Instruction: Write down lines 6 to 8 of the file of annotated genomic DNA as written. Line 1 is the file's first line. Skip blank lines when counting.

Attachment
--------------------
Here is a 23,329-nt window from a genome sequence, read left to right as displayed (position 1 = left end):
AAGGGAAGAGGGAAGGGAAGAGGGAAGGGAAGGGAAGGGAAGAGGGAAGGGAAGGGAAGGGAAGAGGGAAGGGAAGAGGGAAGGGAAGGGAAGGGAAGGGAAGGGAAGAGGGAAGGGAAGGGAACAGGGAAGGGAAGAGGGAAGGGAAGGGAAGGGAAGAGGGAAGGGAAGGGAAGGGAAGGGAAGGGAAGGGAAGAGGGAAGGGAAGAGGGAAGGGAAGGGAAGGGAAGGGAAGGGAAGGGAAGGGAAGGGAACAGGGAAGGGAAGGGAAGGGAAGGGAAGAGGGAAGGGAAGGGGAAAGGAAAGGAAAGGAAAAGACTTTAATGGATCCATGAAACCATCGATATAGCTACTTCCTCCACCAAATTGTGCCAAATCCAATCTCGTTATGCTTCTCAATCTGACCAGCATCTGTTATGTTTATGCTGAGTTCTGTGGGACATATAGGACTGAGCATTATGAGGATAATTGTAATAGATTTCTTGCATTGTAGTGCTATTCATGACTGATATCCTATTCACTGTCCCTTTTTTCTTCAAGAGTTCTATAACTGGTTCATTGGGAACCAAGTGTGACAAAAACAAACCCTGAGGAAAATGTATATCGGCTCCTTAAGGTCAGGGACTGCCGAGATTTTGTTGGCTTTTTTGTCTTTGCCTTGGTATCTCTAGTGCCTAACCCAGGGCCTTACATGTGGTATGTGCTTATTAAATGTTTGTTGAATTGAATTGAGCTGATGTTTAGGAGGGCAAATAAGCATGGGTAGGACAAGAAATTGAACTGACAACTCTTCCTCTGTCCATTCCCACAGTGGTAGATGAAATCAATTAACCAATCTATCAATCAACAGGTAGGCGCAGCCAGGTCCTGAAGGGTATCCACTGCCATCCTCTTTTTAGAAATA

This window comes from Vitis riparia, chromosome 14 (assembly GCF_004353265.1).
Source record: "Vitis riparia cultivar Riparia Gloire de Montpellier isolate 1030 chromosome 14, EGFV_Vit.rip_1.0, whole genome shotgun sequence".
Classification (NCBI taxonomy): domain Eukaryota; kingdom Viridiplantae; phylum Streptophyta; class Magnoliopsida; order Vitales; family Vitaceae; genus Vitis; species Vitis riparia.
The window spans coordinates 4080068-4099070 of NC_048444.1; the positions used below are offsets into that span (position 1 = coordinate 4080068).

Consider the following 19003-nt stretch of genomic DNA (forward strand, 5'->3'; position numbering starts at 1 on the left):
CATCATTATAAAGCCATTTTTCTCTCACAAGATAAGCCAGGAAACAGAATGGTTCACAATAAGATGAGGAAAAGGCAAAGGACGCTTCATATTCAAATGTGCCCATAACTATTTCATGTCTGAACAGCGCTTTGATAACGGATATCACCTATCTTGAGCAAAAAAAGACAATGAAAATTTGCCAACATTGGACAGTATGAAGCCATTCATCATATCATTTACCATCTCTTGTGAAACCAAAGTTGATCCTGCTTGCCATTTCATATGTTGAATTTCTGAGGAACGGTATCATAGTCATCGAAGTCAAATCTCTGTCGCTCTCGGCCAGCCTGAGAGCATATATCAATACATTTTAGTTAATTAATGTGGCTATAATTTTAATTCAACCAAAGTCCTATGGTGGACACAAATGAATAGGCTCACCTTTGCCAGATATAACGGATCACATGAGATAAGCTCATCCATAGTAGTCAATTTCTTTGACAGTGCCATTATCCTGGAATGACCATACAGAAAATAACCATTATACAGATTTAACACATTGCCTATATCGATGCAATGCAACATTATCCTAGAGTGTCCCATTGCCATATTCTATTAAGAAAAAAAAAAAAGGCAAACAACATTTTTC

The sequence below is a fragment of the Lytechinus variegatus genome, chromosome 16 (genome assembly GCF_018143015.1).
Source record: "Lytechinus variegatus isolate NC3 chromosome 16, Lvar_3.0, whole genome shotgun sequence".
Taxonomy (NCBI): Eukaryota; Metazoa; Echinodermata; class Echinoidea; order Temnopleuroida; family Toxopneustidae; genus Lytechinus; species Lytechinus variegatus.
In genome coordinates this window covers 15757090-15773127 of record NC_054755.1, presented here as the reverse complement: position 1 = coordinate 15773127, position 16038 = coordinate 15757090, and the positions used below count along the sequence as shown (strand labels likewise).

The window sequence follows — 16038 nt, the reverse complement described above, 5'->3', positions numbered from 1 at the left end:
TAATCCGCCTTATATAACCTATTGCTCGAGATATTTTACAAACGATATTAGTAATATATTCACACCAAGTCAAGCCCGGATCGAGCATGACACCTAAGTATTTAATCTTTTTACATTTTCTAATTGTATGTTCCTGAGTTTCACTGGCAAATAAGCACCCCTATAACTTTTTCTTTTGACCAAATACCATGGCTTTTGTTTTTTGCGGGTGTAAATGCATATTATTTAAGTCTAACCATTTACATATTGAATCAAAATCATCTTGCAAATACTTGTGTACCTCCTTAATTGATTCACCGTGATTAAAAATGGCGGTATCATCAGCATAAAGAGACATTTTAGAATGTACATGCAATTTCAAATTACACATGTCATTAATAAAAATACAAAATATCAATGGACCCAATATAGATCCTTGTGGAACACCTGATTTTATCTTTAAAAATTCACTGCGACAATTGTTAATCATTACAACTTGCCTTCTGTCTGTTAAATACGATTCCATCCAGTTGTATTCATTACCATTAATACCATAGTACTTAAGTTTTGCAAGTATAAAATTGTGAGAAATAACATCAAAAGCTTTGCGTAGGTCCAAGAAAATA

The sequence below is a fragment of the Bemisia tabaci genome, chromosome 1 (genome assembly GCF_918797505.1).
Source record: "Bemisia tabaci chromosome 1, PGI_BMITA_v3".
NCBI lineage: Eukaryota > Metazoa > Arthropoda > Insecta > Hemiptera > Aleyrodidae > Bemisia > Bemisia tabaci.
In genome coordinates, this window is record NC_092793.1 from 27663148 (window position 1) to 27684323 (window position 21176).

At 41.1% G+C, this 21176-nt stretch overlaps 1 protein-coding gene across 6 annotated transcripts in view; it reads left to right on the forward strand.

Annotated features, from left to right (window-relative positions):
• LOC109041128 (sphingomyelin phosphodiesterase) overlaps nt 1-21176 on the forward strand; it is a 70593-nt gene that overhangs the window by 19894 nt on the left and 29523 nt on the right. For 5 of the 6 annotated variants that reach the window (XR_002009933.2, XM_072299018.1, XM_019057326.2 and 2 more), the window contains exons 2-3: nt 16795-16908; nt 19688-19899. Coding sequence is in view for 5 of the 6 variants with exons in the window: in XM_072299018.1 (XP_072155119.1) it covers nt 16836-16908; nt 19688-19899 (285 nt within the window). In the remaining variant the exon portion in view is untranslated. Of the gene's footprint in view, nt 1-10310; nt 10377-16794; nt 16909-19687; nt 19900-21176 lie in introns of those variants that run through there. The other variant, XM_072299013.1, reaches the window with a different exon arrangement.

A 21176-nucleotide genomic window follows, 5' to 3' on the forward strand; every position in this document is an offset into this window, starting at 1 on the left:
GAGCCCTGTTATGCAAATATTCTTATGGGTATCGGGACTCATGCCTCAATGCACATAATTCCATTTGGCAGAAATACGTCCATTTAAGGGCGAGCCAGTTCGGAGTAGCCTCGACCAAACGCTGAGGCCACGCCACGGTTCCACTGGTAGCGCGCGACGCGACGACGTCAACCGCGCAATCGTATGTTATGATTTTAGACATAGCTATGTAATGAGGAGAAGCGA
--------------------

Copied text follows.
The window spans coordinates 4080068-4099070 of NC_048444.1; the positions used below are offsets into that span (position 1 = coordinate 4080068).

Consider the following 19003-nt stretch of genomic DNA (forward strand, 5'->3'; position numbering starts at 1 on the left):
CATCATTATAAAGCCATTTTTCTCTCACAAGATAAGCCAGGAAACAGAATGGTTCACAATAAGATGAGGAAAAGGCAAAGGACGCTTCATATTCAAATGTGCCCATAACTATTTCATGTCTGAACAGCGCTTTGATAACGGATATCACCTATCTTGAGCAAAAAAAGACAATGAAAATTTGCCAACATTGGACAGTATGAAGCCATTCATCATATCATTTACCATCTCTTGTGAAACCAAAGTTGATCCTGCTTGCCATTTCATATGTTGAATTTCTGAGGAACGGTATCATAGTCATCGAAGTCAAATCTCTGTCGCTCTCGGCCAGCCTGAGAGCATATATCAATACATTTTAGTTAATTAATGTGGCTATAATTTTAATTCAACCAAAGTCCTATGGTGGACACAAATGAATAGGCTCACCTTTGCCAGATATAACGGATCACATGAGATAAGCTCATCCATAGTAGTCAATTTCTTTGACAGTGCCATTATCCTGGAATGACCATACAGAAAATAACCATTATACAGATTTAACACATTGCCTATATCGATGCAATGCAACATTATCCTAGAGTGTCCCATTGCCATATTCTATTAAGAAAAAAAAAAAAGGCAAACAACATTTTTC